Toni Kroos: Germany is ‘not the same as it was 10 years ago’ due to ‘uncontrolled’ migration

The famous German footballer said during a podcast he would be staying in Madrid with his family following his retirement because Germany has become "more aggressive" and less safe since his move to Spain a decade ago

Germany's Toni Kroos looks on at the end of a quarter final match between Germany and Spain at the Euro 2024 soccer tournament in Stuttgart, Germany, Friday, July 5, 2024. (AP Photo/Ariel Schalit)
By Thomas Brooke
3 Min Read

German football heavyweight Toni Kroos has revealed he will continue to live in Madrid following his retirement from football because his home country isn’t what it used to be and he wouldn’t feel comfortable allowing his daughter to roam the streets of big German cities.

In an interview for a podcast with the ZDF public broadcaster, the former Real Madrid midfielder lamented the demise of Germany, a country he left in 2014 to join the Spanish giants.

“I still think Germany is a great country. I like to be there, but it’s not quite the same as it was 10 years ago,” he said.

Asked what he felt had changed, Kroos replied, “If I compare it to Spain. I have a 7-year-old daughter, for example. When she gets older, when she is 13, 14, 15 years old. And if I were to ask someone now, would you let your daughter out in Spain at 2 p.m. or in the German big city?

“I don’t want to be too general, but 10 years ago I would have had a very conscious feeling that she would come home unharmed. I wouldn’t have that now,” he said.

Kroos explained that, after living in Spain for a decade, he did not consider it to be “an aggressive society at all,” but warned that Germany has “become much more aggressive in the last 10 years.”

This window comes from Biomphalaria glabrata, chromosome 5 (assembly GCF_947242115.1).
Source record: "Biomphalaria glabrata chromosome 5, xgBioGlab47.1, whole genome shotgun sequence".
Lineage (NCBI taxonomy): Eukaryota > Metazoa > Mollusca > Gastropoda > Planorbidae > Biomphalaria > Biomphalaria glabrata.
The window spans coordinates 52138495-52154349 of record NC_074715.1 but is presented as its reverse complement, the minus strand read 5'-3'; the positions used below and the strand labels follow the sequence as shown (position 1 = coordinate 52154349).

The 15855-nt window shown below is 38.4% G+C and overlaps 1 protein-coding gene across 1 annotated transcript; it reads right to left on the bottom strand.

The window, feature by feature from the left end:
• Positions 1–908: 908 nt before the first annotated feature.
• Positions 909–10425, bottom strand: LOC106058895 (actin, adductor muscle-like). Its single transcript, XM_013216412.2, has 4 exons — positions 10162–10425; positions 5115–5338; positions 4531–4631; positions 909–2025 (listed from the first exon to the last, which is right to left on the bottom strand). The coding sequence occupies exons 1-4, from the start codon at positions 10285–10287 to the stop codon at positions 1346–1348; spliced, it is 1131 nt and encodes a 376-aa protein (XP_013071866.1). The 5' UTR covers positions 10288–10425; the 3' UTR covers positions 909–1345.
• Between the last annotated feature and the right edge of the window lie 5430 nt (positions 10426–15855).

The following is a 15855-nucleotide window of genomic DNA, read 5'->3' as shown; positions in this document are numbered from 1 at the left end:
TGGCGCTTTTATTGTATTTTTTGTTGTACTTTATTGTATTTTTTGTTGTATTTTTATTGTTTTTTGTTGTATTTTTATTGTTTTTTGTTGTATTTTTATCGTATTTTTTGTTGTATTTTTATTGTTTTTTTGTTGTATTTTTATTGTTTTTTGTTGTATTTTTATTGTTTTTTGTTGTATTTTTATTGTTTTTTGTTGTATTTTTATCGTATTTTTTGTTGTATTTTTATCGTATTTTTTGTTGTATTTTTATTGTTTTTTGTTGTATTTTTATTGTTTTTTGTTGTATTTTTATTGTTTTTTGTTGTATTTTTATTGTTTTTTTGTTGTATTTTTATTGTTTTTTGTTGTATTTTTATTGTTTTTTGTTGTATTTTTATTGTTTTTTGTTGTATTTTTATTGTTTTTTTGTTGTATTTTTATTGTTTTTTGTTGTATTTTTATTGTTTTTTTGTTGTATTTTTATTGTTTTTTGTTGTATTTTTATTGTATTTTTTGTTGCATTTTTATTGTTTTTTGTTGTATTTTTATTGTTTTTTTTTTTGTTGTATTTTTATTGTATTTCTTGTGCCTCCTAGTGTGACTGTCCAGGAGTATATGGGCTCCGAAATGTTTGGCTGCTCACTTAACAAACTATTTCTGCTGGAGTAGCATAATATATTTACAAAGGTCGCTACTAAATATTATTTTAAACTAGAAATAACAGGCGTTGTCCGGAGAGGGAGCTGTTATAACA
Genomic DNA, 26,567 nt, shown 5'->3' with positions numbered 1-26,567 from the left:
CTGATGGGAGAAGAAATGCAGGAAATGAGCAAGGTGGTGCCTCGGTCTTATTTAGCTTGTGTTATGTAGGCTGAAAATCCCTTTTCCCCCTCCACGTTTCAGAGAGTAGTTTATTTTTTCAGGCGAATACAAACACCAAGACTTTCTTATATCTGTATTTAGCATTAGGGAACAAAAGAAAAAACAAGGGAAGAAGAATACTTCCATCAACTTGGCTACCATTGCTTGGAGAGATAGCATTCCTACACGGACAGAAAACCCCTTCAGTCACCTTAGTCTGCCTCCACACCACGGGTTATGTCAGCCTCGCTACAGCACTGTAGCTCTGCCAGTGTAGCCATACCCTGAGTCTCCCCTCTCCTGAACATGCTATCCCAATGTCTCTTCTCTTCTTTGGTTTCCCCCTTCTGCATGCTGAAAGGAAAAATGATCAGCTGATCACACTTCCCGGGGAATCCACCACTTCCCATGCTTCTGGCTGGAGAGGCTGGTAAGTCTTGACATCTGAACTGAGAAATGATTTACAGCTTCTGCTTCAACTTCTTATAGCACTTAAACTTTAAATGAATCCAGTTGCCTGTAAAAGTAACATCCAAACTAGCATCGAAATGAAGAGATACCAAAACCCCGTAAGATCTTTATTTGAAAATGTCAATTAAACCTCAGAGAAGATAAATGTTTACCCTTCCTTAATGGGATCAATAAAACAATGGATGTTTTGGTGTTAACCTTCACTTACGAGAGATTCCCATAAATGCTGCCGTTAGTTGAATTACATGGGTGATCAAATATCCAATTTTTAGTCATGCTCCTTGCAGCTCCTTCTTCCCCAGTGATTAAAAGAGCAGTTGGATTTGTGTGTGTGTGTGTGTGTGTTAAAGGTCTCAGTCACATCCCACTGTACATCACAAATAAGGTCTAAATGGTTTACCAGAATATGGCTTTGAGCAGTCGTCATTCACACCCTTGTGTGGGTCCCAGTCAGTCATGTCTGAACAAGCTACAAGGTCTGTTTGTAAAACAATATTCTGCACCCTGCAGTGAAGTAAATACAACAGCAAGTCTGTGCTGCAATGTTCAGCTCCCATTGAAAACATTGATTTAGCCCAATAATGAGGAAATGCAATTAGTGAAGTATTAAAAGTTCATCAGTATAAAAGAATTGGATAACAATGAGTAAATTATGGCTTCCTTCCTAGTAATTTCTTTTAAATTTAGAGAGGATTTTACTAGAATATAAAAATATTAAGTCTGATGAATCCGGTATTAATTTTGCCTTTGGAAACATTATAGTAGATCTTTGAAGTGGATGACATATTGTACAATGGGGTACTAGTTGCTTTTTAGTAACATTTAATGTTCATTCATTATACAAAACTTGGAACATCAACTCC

The German international, who has announced his retirement from football after this summer’s Euro 2024 tournament hosted by Germany, said, “A lot has happened in the last few years which has contributed to the direction [Germany] is going.”

He raised the “big issue of migration” which, while supporting it in principle, warned had been mismanaged.

“In the end, it was just too uncontrolled,” he said, warning that a percentage of new arrivals to Germany did not “do us any good, just like it is with Germans.”

“If you can’t tell from those who don’t do us any good, then it gets difficult in the end,” he added.

Kroos’ concerns regarding safety in German cities are not unfounded with crime stats published by Germany’s federal interior ministry in April revealing that 41 percent of all crime suspects last year were foreign nationals despite representing just 15 percent of the population.

Knife crime jumped 30 percent in one year across Germany with more than half of the suspects being foreigners.

Polling published last week showed a majority of the German public were also concerned about the levels of mass immigration into the country. The Insa survey showed that 74 percent of respondents said the government is failing to take enough action against immigration while 69 percent of respondents called for less migration to Germany, including legal immigration.

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